Plum & Jaggers is a cult classic about comedy, though it is not a comedy. A sibling comedy troupe is born out of family history, in this case the survival of a terrorist attack. The novel, which begins like a children’s book, morphs into a surreal fable about remoteness and tragedy. The McWilliams children, Sam, Charlotte, Oliver, and Julia, are on a train to Rome in 1974 when a bomb explodes in the dining car, where their hippie parents are picking up lunch. The children, especially seven-year-old Sam, the oldest, are traumatized by the loss of their parents. Sam spends his childhood and much of his adulthood controlling and protecting his siblings. He begins to write comedy as an adolescent, to entertain his friends at the reform school he is sentenced to for stealing materials to build a bomb shelter. Later, he is expelled from a Quaker day school for writing plays instead of doing school work.
Before I go further, I must say that this is a very odd book. Published in 2000 and marketed as an adult novel, it was reissued in 2013 in Nancy Pearl’s excellent Book Lust Rediscoveries series (published by Amazon). Goodreads readers like it, but The New York Times slammed it: my guess is that the reviewer didn’t know what it was. Do I? The first part, when the children move in with their grandparents, almost reads like a children’s book. And then it is a distanced, surreal response to terrorism, when they are in their twenties and perform their comedy act, even opening for Second City. The set is a dining room, with the family sitting around a table with two empty chairs for their absent parents, nicknamed Plum and Jaggers. There is also an unexploded pipe bomb underneath the table.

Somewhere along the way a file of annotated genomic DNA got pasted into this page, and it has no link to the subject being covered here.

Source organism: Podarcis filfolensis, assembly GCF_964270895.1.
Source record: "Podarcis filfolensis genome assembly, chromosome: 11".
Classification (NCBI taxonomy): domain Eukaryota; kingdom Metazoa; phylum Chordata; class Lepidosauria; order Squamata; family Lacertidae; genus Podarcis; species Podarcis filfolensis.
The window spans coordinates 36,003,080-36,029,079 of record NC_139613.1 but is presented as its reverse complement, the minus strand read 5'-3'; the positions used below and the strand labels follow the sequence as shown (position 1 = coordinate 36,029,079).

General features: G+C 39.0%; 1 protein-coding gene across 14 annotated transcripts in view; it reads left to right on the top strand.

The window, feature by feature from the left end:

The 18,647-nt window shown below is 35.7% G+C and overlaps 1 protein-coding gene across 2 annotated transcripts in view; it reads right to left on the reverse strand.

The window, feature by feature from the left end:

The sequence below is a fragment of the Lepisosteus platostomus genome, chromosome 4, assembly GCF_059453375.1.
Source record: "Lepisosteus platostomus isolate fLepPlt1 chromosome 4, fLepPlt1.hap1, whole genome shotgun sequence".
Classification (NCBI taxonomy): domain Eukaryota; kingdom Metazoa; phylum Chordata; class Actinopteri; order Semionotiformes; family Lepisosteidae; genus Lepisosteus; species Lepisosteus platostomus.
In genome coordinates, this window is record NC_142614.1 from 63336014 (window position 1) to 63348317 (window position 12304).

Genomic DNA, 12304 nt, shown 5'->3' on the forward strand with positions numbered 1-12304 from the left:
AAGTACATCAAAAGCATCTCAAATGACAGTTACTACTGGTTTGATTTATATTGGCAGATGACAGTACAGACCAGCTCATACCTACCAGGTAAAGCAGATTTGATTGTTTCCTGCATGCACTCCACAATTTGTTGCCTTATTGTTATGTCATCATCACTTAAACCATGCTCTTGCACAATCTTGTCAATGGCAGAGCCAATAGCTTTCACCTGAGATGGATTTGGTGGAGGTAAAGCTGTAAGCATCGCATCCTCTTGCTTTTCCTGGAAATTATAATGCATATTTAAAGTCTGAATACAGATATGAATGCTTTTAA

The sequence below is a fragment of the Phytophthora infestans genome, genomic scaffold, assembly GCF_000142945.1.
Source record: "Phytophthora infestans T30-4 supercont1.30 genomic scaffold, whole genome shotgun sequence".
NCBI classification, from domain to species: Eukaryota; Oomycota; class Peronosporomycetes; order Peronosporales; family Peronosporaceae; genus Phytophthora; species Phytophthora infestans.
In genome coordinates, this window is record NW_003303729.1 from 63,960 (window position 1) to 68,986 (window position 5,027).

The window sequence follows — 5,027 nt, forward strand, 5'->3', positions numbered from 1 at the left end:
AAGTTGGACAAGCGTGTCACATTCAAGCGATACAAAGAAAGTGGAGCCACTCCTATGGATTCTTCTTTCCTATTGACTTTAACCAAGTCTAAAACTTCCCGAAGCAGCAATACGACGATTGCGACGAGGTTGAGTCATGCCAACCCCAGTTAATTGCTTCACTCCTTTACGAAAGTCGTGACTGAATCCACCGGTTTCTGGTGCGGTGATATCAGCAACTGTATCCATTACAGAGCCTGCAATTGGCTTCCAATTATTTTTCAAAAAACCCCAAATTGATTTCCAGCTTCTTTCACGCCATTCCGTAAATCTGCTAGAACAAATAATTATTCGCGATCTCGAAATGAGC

All the siblings have coping mechanisms, though they seem never to grow up: Charlotte is an addicted reader, escaping through Anna Karenina; Oliver is the normal, popular guy who graduates from college and has a girlfriend; and Julia, a stubborn, self-willed free spirit, is happy working as a barista and actress, though she wonders why they all have to live together.
As adults, when they move to Chicago and perform at small comedy clubs, they are invited to open for Second City. Sam asks what they think of their billing.
PLUM & JAGGERS: sibling comedy troupe—3 kids and a dog—Dysfunction meets hilarity. Join the ’90s. Remember your own childhood bliss.
“I think it’s amazing, Sam,” Charlotte said. “Amazing what you’ve done.”
“Thank you, Charlotte,” Sam said, a rare happiness building like fever, a lightness in the fetid summer air that was almost joy. “Joy.” What a lovely word, he thought, like bells. A pure sound undiminished by the thickness of the air. His team. His troupe. Plum & Jaggers on the lips of people as they left the theater.
In many ways, they are always dealing with terrorism: there is a bomb on the Metro, Sam corresponds with a woman who lost her husband and son during a bombing in Israel, and then a stalker threatens their comedy troupe. And Sam can’t let them go. Their relationship is so dysfunctional, but I like Sam, as do his siblings. The comedy grows darker and darker–too dark.
Susan Richards Shreve writes in the preface, titled “To David Sedaris,” that she was on a train to New York when she got the idea for the novel. But the sibling comedy troupe was inspired by an article she read about David Sedaris’s comedy act with his sister, Amy Sedaris, before he became famous. In New York she met with him and chatted to him about comedy, which grew out of “mainly delicious family stories, darkly funny, wicked, and generous. Quotidian life with all its exasperations, pratfalls, and missteps, its small and enormous hurts.”
Although Plum & Jaggers is not my favorite of Shreve’s books–that would be Queen of Hearts, which I wrote about here–I enjoyed it very much. She is a graceful, thoughtful writer. And I will read it again, as I do all her books.